“Do you love your wife, Al?”

He nodded hard. “Yes, of course.”

“There’s no ‘of course’ about it. I mean do you still love her despite this?” I fanned the pictures in front of him. Mrs Greene was not unattractive, and I had come to know some of her endearing mannerisms, like how she tilted her head up to look at someone under her fringe, or how she pulled at her bottom lip with her forefinger, or studied herself in the courtesy mirror in her car when speaking on her mobile phone, possibly even to Al here.

He nodded again, this time with feeling.

“Then I suggest you go home and ask her whether she is having an affair. Sometimes people are just waiting to be asked.”

“And if she denies it?”

“Then you have two choices. You can ignore it and say no more, or you can tell her you hired someone to spy on her, in which case your marriage is as good as over anyway.” He shredded his wet tissue.

“And if she confesses?”

“Then you either leave her or forgive her.” He did not look convinced by my pearls, and who could blame him. I opened a drawer in my desk. “Listen, if you do choose to forgive her, you both may have certain issues to work through, in which case you could do worse than talk to someone. If Mrs Greene were game, that is.” I flicked through a stack of business cards, given to me by the other occupants of the building: homoeopathist, acupuncturist, herbalist and nutritionist. I chose one with intertwining rings on it that read “Couples Counselling” and gave it to him.

Although the other occupants had often made clear that an investigation agency did not fit in with the spiritual ethos they were trying to engender (their words not mine), they did not turn away my referrals of highly strung clients they could pummel, prod, listen to, or ply with expensive herbal extracts. I still remembered the days when I had occupied two rooms in the building and the others were taken by a book-keeper, a literary agent and a Freudian psychotherapist. But times had changed, and I suspected that these happy therapists hoped I would leave so they could complete their little band with an aromatherapist or crystal healer.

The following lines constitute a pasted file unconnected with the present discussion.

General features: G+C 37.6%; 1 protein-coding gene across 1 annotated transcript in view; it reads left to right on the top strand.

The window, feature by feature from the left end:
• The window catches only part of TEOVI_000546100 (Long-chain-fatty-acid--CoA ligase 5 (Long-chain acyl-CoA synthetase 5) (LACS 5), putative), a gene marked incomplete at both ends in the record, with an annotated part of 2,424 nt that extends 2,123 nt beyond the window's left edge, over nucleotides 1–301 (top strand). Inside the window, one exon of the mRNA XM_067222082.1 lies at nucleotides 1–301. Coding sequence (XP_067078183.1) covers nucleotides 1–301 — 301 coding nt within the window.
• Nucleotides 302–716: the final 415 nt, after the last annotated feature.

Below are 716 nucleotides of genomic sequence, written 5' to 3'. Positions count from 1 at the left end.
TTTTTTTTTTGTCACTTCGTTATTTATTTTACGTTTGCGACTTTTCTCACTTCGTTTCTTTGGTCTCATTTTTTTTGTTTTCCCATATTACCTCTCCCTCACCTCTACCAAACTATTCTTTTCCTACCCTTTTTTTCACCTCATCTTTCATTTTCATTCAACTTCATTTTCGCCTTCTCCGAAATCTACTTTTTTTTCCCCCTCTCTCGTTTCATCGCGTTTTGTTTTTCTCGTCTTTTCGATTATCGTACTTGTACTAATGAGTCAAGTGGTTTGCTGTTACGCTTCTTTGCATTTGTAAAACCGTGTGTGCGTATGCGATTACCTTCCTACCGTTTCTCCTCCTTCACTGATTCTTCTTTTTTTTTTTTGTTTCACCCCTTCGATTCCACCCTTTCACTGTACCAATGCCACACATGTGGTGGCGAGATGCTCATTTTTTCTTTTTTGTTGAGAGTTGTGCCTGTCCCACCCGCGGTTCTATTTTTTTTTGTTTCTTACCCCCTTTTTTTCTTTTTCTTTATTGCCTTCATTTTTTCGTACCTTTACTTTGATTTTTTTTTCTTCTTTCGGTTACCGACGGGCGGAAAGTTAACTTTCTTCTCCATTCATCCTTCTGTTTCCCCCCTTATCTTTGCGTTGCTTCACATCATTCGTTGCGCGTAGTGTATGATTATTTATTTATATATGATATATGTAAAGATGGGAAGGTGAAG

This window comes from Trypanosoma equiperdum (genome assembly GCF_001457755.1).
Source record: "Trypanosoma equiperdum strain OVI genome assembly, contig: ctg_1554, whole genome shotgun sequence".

Someone whose job it was to rake through the muck of people’s lives looking for evidence to feed the worst suspicions of loved ones or checking that disability claimants weren’t skateboarding in their spare time did not sit well with their wholesome vision. And if work continued to decline as it was doing, they would soon have their wish.

* * *

With Al Greene gone I scribbled a note for Sandra to invoice him and checked the appointment book. I had a free afternoon, so I put my feet up on the desk and planned what to do with it. I would start with lunch, then an afternoon film at the Arts Cinema. Knocking interrupted my planning. Maybe Al was back to ask me if I was sure it was
his
wife I had photographed. I called the knocker in and the door opened to let in the nutritionist who had a room downstairs. She looked like a walking advertisement for her profession, and leant against the open door, folding her thin brown arms.